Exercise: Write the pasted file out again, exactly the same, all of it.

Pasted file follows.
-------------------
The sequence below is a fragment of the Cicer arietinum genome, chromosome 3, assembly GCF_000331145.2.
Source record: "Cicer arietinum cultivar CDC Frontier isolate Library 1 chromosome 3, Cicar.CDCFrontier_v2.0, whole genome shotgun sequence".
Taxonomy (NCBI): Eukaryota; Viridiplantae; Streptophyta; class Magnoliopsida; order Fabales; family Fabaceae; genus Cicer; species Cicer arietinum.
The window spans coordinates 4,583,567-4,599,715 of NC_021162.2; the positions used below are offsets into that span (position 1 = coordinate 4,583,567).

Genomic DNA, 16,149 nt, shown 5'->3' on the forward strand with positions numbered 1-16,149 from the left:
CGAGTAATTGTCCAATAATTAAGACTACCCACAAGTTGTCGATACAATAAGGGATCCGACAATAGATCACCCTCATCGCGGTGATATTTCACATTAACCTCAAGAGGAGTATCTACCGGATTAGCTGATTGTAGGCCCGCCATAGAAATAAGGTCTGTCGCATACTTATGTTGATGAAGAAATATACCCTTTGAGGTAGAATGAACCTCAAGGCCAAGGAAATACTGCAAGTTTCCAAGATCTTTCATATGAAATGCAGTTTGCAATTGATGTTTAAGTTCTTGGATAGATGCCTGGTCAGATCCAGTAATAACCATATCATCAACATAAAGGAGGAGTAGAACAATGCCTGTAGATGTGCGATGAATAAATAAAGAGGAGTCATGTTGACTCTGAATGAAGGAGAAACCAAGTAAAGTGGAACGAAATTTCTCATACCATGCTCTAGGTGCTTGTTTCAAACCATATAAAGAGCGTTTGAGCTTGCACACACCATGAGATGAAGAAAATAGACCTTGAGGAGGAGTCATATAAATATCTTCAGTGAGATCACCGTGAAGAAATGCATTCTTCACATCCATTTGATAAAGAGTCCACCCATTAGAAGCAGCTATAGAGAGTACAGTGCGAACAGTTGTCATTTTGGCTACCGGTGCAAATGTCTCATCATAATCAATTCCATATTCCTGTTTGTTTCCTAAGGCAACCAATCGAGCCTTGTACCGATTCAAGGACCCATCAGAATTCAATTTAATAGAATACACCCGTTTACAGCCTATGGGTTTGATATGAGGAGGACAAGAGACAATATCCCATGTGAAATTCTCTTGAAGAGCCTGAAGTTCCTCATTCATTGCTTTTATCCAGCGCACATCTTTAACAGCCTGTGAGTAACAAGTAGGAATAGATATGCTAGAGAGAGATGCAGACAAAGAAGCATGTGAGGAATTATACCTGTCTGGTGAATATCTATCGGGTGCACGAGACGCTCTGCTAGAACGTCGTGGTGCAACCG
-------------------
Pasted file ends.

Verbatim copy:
The sequence below is a fragment of the Cicer arietinum genome, chromosome 3, assembly GCF_000331145.2.
Source record: "Cicer arietinum cultivar CDC Frontier isolate Library 1 chromosome 3, Cicar.CDCFrontier_v2.0, whole genome shotgun sequence".
Taxonomy (NCBI): Eukaryota; Viridiplantae; Streptophyta; class Magnoliopsida; order Fabales; family Fabaceae; genus Cicer; species Cicer arietinum.
The window spans coordinates 4,583,567-4,599,715 of NC_021162.2; the positions used below are offsets into that span (position 1 = coordinate 4,583,567).

Genomic DNA, 16,149 nt, shown 5'->3' on the forward strand with positions numbered 1-16,149 from the left:
CGAGTAATTGTCCAATAATTAAGACTACCCACAAGTTGTCGATACAATAAGGGATCCGACAATAGATCACCCTCATCGCGGTGATATTTCACATTAACCTCAAGAGGAGTATCTACCGGATTAGCTGATTGTAGGCCCGCCATAGAAATAAGGTCTGTCGCATACTTATGTTGATGAAGAAATATACCCTTTGAGGTAGAATGAACCTCAAGGCCAAGGAAATACTGCAAGTTTCCAAGATCTTTCATATGAAATGCAGTTTGCAATTGATGTTTAAGTTCTTGGATAGATGCCTGGTCAGATCCAGTAATAACCATATCATCAACATAAAGGAGGAGTAGAACAATGCCTGTAGATGTGCGATGAATAAATAAAGAGGAGTCATGTTGACTCTGAATGAAGGAGAAACCAAGTAAAGTGGAACGAAATTTCTCATACCATGCTCTAGGTGCTTGTTTCAAACCATATAAAGAGCGTTTGAGCTTGCACACACCATGAGATGAAGAAAATAGACCTTGAGGAGGAGTCATATAAATATCTTCAGTGAGATCACCGTGAAGAAATGCATTCTTCACATCCATTTGATAAAGAGTCCACCCATTAGAAGCAGCTATAGAGAGTACAGTGCGAACAGTTGTCATTTTGGCTACCGGTGCAAATGTCTCATCATAATCAATTCCATATTCCTGTTTGTTTCCTAAGGCAACCAATCGAGCCTTGTACCGATTCAAGGACCCATCAGAATTCAATTTAATAGAATACACCCGTTTACAGCCTATGGGTTTGATATGAGGAGGACAAGAGACAATATCCCATGTGAAATTCTCTTGAAGAGCCTGAAGTTCCTCATTCATTGCTTTTATCCAGCGCACATCTTTAACAGCCTGTGAGTAACAAGTAGGAATAGATATGCTAGAGAGAGATGCAGACAAAGAAGCATGTGAGGAATTATACCTGTCTGGTGAATATCTATCGGGTGCACGAGACGCTCTGCTAGAACGTCGTGGTGCAACCG